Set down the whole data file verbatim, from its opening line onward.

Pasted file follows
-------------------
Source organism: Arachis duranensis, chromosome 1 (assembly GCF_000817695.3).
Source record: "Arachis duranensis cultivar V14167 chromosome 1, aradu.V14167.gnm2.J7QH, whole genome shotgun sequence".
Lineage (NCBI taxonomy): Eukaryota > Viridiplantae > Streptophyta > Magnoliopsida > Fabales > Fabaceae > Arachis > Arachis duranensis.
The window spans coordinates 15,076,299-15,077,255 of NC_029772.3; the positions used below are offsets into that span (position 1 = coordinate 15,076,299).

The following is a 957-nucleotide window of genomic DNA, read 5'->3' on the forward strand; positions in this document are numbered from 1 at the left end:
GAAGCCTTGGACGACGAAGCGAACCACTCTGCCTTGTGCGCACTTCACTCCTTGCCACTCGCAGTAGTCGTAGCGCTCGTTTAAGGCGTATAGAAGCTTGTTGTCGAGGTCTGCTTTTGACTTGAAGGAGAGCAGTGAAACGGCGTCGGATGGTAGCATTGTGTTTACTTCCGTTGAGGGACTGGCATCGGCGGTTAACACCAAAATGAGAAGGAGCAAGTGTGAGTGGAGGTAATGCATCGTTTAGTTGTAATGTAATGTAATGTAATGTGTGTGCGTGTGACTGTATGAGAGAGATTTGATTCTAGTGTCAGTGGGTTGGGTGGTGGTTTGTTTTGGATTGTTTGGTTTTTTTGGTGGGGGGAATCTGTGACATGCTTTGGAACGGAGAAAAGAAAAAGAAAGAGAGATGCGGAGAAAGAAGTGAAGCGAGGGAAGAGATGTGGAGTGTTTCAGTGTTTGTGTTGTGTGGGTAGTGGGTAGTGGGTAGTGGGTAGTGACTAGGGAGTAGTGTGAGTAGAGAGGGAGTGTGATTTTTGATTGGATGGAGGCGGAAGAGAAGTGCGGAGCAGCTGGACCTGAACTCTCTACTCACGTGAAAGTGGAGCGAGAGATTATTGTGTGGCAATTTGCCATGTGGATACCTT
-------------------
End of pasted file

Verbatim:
Source organism: Arachis duranensis, chromosome 1 (assembly GCF_000817695.3).
Source record: "Arachis duranensis cultivar V14167 chromosome 1, aradu.V14167.gnm2.J7QH, whole genome shotgun sequence".
Lineage (NCBI taxonomy): Eukaryota > Viridiplantae > Streptophyta > Magnoliopsida > Fabales > Fabaceae > Arachis > Arachis duranensis.
The window spans coordinates 15,076,299-15,077,255 of NC_029772.3; the positions used below are offsets into that span (position 1 = coordinate 15,076,299).

The following is a 957-nucleotide window of genomic DNA, read 5'->3' on the forward strand; positions in this document are numbered from 1 at the left end:
GAAGCCTTGGACGACGAAGCGAACCACTCTGCCTTGTGCGCACTTCACTCCTTGCCACTCGCAGTAGTCGTAGCGCTCGTTTAAGGCGTATAGAAGCTTGTTGTCGAGGTCTGCTTTTGACTTGAAGGAGAGCAGTGAAACGGCGTCGGATGGTAGCATTGTGTTTACTTCCGTTGAGGGACTGGCATCGGCGGTTAACACCAAAATGAGAAGGAGCAAGTGTGAGTGGAGGTAATGCATCGTTTAGTTGTAATGTAATGTAATGTAATGTGTGTGCGTGTGACTGTATGAGAGAGATTTGATTCTAGTGTCAGTGGGTTGGGTGGTGGTTTGTTTTGGATTGTTTGGTTTTTTTGGTGGGGGGAATCTGTGACATGCTTTGGAACGGAGAAAAGAAAAAGAAAGAGAGATGCGGAGAAAGAAGTGAAGCGAGGGAAGAGATGTGGAGTGTTTCAGTGTTTGTGTTGTGTGGGTAGTGGGTAGTGGGTAGTGGGTAGTGACTAGGGAGTAGTGTGAGTAGAGAGGGAGTGTGATTTTTGATTGGATGGAGGCGGAAGAGAAGTGCGGAGCAGCTGGACCTGAACTCTCTACTCACGTGAAAGTGGAGCGAGAGATTATTGTGTGGCAATTTGCCATGTGGATACCTT